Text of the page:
Analysis of Article No, You Shouldn’t Fear GMO Corn by Jon Entine

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Summary In his article “No, You Shouldn’t Fear GMO Corn” published at in 2012, Jon Entine argues that genetically engineered crops pose no harm to health or environment, and the conclusion Caitlin Shetterly made is absurd and holds no water. Though every major scientific regulatory oversight body in the world has concluded that GMO foods are harmless, the public remains deeply suspicious, fearing that such food may cause cancer or allergies. Caitlin Shetterly, one of the worried public, wrote an article in Elle magazine, claiming that genetically modified foods could cause allergic reactions, and that consumers face unknown and unacceptable risks from new, yet-to-be-identified allergens that our government’s monitoring program, …show more content…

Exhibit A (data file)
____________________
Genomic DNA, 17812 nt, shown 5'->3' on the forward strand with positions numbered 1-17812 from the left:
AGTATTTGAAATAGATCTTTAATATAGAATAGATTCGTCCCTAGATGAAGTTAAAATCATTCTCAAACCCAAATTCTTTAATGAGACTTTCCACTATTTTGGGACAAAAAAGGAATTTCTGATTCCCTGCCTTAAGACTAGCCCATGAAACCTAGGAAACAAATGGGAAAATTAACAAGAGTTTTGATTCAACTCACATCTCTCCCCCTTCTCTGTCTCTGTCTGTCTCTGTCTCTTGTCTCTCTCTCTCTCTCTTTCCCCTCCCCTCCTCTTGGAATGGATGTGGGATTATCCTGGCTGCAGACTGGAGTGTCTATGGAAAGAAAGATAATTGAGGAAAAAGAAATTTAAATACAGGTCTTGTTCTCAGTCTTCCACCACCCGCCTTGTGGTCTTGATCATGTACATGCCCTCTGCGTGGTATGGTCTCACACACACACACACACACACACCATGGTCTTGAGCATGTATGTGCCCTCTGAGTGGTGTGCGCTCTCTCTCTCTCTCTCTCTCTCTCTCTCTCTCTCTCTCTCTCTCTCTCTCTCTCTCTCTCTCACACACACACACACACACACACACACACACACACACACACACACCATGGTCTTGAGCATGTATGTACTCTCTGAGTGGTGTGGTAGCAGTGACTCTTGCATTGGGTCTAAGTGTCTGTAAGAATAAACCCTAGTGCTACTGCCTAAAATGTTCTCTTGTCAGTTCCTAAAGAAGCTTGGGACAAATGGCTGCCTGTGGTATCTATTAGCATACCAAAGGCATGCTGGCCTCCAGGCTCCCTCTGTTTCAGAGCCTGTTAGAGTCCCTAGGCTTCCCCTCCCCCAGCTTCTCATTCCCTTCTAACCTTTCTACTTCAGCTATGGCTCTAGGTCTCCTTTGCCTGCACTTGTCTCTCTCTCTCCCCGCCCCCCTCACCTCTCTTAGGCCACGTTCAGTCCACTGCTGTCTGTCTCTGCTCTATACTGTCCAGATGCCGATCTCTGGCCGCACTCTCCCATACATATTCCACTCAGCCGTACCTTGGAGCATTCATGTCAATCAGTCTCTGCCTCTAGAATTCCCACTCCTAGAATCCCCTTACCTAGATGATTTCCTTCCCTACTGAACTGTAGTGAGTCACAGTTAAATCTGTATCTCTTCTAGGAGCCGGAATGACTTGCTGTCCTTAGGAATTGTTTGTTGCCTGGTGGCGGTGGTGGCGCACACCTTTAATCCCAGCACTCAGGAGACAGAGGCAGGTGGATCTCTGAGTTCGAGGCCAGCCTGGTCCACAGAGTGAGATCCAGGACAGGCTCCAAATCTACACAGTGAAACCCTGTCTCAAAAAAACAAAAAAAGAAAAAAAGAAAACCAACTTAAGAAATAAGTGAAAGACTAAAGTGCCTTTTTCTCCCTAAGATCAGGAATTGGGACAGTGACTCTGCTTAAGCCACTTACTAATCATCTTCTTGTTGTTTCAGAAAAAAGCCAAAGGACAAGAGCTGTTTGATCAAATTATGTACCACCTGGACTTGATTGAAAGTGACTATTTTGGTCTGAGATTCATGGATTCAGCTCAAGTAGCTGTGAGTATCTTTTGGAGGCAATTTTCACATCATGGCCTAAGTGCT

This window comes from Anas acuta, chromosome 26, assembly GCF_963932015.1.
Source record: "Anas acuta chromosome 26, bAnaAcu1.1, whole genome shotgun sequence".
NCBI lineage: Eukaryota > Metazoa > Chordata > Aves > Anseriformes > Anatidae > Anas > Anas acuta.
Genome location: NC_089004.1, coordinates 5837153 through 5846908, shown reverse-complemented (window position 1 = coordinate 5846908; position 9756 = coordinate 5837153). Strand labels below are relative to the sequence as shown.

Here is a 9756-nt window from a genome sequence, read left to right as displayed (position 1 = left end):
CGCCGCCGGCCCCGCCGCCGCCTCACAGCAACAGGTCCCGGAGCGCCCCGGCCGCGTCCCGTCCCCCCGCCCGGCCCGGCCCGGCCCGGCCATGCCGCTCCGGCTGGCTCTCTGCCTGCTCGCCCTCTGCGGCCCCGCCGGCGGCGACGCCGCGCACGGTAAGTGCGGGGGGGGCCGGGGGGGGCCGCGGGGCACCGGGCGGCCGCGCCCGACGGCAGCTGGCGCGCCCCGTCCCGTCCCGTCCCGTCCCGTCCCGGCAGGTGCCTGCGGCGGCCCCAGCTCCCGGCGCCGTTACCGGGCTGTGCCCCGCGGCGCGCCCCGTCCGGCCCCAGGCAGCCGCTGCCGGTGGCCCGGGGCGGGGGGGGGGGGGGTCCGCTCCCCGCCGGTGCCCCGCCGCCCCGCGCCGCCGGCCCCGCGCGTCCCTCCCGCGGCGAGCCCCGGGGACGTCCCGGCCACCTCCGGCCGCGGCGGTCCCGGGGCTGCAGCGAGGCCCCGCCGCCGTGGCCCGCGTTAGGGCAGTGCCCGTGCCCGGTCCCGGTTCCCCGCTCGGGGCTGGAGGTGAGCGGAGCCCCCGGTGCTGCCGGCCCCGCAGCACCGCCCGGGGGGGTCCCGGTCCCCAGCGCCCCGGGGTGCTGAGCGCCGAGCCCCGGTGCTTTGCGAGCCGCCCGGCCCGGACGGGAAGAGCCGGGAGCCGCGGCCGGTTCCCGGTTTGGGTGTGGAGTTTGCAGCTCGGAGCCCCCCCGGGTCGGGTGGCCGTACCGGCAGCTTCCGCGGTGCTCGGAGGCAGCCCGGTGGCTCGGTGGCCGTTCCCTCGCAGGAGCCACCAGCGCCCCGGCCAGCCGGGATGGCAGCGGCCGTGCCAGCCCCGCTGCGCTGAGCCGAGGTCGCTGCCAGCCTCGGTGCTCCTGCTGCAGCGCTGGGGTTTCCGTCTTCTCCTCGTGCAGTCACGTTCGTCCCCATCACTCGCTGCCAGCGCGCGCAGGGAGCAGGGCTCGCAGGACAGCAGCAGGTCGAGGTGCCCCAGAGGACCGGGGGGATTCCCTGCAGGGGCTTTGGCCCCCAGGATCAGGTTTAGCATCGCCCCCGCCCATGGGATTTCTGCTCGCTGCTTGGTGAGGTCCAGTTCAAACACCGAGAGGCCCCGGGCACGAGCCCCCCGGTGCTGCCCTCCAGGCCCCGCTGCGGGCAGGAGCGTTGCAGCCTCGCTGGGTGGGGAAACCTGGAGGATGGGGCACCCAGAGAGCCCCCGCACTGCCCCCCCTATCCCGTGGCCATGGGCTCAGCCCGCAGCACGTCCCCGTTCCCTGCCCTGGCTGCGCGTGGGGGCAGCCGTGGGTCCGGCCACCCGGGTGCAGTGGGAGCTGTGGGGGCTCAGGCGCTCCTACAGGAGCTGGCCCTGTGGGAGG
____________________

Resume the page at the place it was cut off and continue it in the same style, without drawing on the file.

Therefore, the fact that rise in allergies coincides with our consumption of GMOs does not necessarily prove a causal relationship. Entine proceeds to question the validity of Shetterly’s quotes. Entine reached out to almost all of the “supporters” of Shetterly, but was complained that Shetterly had misused their statements. Goodman, one of the sources Shetterly cited in her article, clarified that the database run by him lists every known protein that has been shown to cause an allergy and/or even might be suspected of causing a reaction. There is no undiscovered allergens, because whenever a new GMO is created, only one or a few new proteins are made, and those new proteins would be evaluated specifically for potential risks of allergy. Harwood Shaffer, another misinterpreted person, explained that it is possible that unadvantageous data of GMOs is withheld, but he doubted it. Marc Rothenberg and his colleagues, from Cincinnati Children’s Hospital, both of who are misused in the quotes, made a clear statement that they did not imply there may be an environmental “black box” related to GMOs that we did not yet fully understand. Supported by Goodman, Entine also indicates that the risks from GMOs are infinitely small. The scale of harm, which is not empirically linked to any approved GM food, is tiny in proportion to the scale of other food-related harms, yet Shetterly and other

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